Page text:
Movie Review: Welcome to the Blumhouse – BLACK AS NIGHT
Welcome to the Blumhouse – Round 2 has officially begun with the first two films releasing exclusively through Amazon Prime Video today. Black as Night, the more promising of the duo of films is already off to a better start than its companion Bingo Hell (If you’re curious about that, check out the separate review. Spoiler Alert: It’s terrible.) Following upcoming directors and original stories, the premise for Black as Night seemed to fit the description of what Welcome to the Blumhouse represents.
Directed by Maritte Lee Go, the film follows Shawna, a shy girl with self-esteem issues who recalls the summer her breasts came in, and most importantly, waged a war with homeless vampires. I know that sounds ridiculous, and believe me, it is. I was desperate for the film to have any essence of enjoyability, especially when summarized. Shawna, with the help of her GBF, crush, and new friend with specific expertise on vampire fiction find out that vampires are killing and turning homeless people and those that society might not notice are missing into creatures of the night. With New Orleans full of disenfranchised individuals, it seems Shawna and company have their work cut out for them.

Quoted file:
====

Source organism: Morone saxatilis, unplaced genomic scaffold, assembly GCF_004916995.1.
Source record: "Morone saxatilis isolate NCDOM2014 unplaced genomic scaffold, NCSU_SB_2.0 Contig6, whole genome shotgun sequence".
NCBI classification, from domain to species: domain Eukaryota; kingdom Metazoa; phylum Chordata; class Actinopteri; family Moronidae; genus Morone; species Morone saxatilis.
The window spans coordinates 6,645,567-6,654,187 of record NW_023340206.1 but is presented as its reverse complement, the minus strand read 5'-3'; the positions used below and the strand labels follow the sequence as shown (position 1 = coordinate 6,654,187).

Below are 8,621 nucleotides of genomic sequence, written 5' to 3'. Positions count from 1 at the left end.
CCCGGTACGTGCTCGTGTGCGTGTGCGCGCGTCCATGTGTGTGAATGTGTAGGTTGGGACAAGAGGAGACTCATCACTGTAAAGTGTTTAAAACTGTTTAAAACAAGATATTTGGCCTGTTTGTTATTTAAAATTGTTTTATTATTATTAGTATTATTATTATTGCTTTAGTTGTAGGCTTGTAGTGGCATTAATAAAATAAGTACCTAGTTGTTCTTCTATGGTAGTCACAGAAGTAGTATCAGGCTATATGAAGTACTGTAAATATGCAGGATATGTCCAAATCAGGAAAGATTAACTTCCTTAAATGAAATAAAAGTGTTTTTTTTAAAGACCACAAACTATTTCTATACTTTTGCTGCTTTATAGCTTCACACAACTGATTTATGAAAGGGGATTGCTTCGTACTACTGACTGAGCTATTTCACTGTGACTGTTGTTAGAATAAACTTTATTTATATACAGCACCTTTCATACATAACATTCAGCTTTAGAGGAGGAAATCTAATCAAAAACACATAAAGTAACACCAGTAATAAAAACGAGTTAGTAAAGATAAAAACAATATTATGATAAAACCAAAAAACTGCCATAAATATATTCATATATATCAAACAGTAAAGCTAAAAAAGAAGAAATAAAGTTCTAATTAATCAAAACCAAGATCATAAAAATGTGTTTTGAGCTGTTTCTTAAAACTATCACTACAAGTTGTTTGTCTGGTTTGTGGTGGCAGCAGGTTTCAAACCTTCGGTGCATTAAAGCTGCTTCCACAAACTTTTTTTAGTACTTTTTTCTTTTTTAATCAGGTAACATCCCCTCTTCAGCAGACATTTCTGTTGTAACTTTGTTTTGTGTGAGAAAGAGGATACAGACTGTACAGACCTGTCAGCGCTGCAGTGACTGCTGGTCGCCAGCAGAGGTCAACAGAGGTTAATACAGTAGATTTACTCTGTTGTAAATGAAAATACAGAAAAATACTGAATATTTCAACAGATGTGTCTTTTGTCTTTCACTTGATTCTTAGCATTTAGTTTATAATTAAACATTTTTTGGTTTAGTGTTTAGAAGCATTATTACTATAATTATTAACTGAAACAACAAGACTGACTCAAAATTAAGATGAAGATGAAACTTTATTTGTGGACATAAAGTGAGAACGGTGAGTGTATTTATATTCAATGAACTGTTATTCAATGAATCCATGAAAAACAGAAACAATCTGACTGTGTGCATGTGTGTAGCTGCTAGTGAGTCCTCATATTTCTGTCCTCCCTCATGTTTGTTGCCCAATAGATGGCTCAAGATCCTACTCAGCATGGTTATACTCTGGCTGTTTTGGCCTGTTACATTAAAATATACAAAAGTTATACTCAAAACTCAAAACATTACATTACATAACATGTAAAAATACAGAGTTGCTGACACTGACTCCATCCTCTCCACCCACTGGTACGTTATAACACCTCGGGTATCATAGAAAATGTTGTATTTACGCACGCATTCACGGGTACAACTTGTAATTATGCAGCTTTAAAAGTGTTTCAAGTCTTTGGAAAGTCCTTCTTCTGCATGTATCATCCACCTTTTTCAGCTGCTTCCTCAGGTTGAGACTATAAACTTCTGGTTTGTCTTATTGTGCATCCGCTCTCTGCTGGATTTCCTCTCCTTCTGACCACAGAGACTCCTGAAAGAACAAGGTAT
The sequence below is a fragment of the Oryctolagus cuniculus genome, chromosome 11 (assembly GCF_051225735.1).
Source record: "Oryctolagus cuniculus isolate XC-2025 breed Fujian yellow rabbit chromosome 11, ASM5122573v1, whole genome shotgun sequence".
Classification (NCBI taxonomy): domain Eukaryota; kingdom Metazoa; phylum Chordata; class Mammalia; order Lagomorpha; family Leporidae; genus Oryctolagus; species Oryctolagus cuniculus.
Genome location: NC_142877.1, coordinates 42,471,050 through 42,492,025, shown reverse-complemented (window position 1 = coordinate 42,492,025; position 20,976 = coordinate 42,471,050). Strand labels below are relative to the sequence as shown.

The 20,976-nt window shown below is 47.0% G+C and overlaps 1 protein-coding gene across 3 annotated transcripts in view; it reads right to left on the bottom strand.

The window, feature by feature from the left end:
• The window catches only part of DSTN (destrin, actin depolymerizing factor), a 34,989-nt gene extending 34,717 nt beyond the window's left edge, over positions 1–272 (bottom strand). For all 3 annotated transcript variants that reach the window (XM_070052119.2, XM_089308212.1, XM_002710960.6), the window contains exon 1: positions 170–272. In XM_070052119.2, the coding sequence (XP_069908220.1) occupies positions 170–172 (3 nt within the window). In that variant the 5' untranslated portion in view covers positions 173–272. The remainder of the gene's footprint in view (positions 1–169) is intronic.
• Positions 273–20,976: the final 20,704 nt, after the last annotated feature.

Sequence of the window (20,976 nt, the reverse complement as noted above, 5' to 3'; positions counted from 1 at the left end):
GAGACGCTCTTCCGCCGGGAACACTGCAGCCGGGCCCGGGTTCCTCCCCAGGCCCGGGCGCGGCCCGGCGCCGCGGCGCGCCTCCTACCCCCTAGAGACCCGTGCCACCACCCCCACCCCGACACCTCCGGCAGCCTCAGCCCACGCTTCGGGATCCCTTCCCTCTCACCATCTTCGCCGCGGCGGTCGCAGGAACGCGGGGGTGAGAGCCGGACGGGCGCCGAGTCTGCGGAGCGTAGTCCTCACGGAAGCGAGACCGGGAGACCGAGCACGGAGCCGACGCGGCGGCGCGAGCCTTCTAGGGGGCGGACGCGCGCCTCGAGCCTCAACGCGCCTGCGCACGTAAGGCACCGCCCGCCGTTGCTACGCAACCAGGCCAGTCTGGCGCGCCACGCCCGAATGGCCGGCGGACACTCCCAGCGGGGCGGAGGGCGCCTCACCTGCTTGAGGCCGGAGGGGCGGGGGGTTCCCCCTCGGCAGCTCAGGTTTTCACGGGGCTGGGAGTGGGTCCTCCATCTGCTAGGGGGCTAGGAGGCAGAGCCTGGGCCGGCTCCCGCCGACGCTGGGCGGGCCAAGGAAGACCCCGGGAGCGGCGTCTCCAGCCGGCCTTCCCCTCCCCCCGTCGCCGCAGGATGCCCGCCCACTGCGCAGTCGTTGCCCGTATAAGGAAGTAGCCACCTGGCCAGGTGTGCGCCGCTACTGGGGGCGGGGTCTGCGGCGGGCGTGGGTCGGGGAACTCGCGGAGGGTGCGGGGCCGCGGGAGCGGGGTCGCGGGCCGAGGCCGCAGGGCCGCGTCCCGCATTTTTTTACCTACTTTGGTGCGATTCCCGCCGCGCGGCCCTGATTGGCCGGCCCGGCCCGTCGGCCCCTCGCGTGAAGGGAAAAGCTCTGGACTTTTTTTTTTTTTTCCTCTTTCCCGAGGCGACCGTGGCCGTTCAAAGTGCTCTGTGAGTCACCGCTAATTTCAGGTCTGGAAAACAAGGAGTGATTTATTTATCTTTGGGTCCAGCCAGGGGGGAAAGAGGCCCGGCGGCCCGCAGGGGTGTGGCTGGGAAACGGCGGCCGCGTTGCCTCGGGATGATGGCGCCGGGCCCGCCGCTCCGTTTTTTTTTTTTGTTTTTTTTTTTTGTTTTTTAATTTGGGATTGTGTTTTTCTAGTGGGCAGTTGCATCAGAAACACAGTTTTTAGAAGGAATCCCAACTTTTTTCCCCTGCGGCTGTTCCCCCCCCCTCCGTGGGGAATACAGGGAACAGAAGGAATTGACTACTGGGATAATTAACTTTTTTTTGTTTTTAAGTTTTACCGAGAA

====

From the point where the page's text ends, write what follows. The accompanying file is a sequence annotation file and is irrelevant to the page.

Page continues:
The film stars Asjiha Cooper as our main protagonist, with an interesting roster of quirky characters played by Mason Beauchamp, Abbie Gayle, Fabrizio Guido, and Keith David as our big bad. Vampire films, at this point, are challenging to make. They’ve been cranked out countless times, and unless the storytelling is original or the idea can breathe a bit of fresh air into the over-familiar genre, chances are it’s a swing and miss. While the underlying themes of the film dig deeper into the historical aspects of New Orleans in regards to race, slavery, and culture, the film still seems to fumble around without actually catching its footing. It almost seems juvenile, being that it seemed the balance of horror flick and teen drama never really meshed well, leaving the finished product seeming… awkward.
While my interest was somewhat held for the runtime of the flick, I don’t really feel left with a lasting impression. I didn’t really see any originality, the complexity of the film didn’t seem organic, and I still felt the sensation of being underwhelmed. I appreciated some of the references to other vampire film and television titles, and was really hoping this flick would deliver enough bite. To sum it up in a relatable fashion, it’s almost as if The Lost Boys was produced by Nickelodeon, but they forgot to edit out the language and some of the violent-but-lame death scenes (it was cheesy and vanilla.)
I’m not counting out next week’s releases, but I am hoping that they offer more than both films debuting today. If you feel the need to check out a horror flick you can sink your teeth into, maybe stay tuned for Night Teeth releasing later this month on Netflix.